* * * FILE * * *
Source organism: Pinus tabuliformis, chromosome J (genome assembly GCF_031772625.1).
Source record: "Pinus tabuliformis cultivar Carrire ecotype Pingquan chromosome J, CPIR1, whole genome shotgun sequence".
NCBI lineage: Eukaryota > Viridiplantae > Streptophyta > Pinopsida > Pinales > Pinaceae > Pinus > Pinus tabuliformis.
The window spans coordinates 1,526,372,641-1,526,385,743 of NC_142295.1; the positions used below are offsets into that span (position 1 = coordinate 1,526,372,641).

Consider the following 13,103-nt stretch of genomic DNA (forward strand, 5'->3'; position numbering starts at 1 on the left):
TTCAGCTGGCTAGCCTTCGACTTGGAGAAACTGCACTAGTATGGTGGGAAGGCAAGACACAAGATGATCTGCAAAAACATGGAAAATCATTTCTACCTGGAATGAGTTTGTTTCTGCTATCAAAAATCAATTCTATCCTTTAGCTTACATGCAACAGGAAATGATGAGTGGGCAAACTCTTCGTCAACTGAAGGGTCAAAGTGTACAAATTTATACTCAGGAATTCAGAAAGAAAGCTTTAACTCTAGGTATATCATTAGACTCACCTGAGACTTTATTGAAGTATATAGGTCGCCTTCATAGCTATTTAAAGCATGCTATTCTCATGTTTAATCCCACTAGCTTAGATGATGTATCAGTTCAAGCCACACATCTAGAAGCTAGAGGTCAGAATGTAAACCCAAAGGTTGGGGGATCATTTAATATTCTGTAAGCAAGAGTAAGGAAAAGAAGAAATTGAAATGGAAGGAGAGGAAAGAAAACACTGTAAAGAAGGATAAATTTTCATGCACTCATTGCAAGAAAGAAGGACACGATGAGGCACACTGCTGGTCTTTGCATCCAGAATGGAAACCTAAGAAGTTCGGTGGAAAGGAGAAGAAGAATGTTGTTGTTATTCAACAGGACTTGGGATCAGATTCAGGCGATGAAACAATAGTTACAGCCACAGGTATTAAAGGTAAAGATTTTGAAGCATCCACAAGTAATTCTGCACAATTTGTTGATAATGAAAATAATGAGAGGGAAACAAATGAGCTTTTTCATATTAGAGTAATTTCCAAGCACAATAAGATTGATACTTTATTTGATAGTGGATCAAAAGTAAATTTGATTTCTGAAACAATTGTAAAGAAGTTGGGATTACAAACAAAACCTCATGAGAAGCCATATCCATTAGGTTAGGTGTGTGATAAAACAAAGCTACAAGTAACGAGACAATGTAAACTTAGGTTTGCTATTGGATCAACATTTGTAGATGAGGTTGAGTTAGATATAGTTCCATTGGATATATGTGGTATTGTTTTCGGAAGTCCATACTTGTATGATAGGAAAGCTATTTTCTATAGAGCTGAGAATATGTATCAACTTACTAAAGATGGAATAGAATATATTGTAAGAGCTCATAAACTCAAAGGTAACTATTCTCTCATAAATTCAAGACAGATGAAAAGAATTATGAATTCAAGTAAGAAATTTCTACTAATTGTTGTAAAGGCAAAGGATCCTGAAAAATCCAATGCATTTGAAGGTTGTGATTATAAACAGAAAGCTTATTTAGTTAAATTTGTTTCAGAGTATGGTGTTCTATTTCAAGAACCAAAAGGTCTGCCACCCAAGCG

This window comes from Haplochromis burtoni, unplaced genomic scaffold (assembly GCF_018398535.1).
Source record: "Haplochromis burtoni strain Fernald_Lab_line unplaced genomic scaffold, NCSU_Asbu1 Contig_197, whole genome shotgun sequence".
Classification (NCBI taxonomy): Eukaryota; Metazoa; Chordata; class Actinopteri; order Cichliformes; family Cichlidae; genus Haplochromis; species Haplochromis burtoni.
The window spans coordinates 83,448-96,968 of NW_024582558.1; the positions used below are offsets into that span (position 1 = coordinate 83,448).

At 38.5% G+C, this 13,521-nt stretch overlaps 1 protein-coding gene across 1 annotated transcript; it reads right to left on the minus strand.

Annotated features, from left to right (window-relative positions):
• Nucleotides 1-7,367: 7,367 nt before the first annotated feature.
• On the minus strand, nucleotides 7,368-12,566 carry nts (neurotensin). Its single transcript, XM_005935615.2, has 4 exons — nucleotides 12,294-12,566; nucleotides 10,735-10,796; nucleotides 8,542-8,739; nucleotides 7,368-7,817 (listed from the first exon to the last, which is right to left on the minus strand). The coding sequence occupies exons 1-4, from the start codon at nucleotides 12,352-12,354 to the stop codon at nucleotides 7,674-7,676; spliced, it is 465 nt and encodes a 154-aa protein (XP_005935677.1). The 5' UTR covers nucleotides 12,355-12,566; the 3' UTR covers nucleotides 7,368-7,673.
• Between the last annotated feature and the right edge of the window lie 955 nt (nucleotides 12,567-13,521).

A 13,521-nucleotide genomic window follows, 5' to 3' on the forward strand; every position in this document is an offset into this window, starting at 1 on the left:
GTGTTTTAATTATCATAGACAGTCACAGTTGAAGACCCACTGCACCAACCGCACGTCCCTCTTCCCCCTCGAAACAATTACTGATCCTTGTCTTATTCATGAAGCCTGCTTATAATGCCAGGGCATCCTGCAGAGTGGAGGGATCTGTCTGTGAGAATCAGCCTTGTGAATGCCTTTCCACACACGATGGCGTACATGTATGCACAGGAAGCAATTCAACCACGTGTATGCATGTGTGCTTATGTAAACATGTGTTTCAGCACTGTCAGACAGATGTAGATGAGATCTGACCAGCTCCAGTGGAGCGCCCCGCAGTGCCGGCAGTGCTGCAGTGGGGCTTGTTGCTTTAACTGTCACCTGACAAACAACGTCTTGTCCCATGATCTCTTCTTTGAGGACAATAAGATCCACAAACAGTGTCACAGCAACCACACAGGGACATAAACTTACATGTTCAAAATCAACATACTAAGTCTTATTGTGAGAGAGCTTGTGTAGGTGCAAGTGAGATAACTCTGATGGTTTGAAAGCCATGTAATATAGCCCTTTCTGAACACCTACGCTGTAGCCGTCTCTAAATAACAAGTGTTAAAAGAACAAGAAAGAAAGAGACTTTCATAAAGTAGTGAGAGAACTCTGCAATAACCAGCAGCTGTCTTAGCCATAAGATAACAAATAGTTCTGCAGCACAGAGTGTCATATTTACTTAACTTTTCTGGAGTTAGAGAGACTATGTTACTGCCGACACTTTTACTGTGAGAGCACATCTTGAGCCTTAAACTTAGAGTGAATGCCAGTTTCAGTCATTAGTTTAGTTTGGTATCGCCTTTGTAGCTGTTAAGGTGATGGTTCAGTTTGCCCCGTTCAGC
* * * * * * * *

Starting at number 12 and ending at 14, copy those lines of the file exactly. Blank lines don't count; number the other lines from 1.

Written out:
Annotated features, from left to right (window-relative positions):
• Nucleotides 1-7,367: 7,367 nt before the first annotated feature.
• On the minus strand, nucleotides 7,368-12,566 carry nts (neurotensin). Its single transcript, XM_005935615.2, has 4 exons — nucleotides 12,294-12,566; nucleotides 10,735-10,796; nucleotides 8,542-8,739; nucleotides 7,368-7,817 (listed from the first exon to the last, which is right to left on the minus strand). The coding sequence occupies exons 1-4, from the start codon at nucleotides 12,352-12,354 to the stop codon at nucleotides 7,674-7,676; spliced, it is 465 nt and encodes a 154-aa protein (XP_005935677.1). The 5' UTR covers nucleotides 12,355-12,566; the 3' UTR covers nucleotides 7,368-7,673.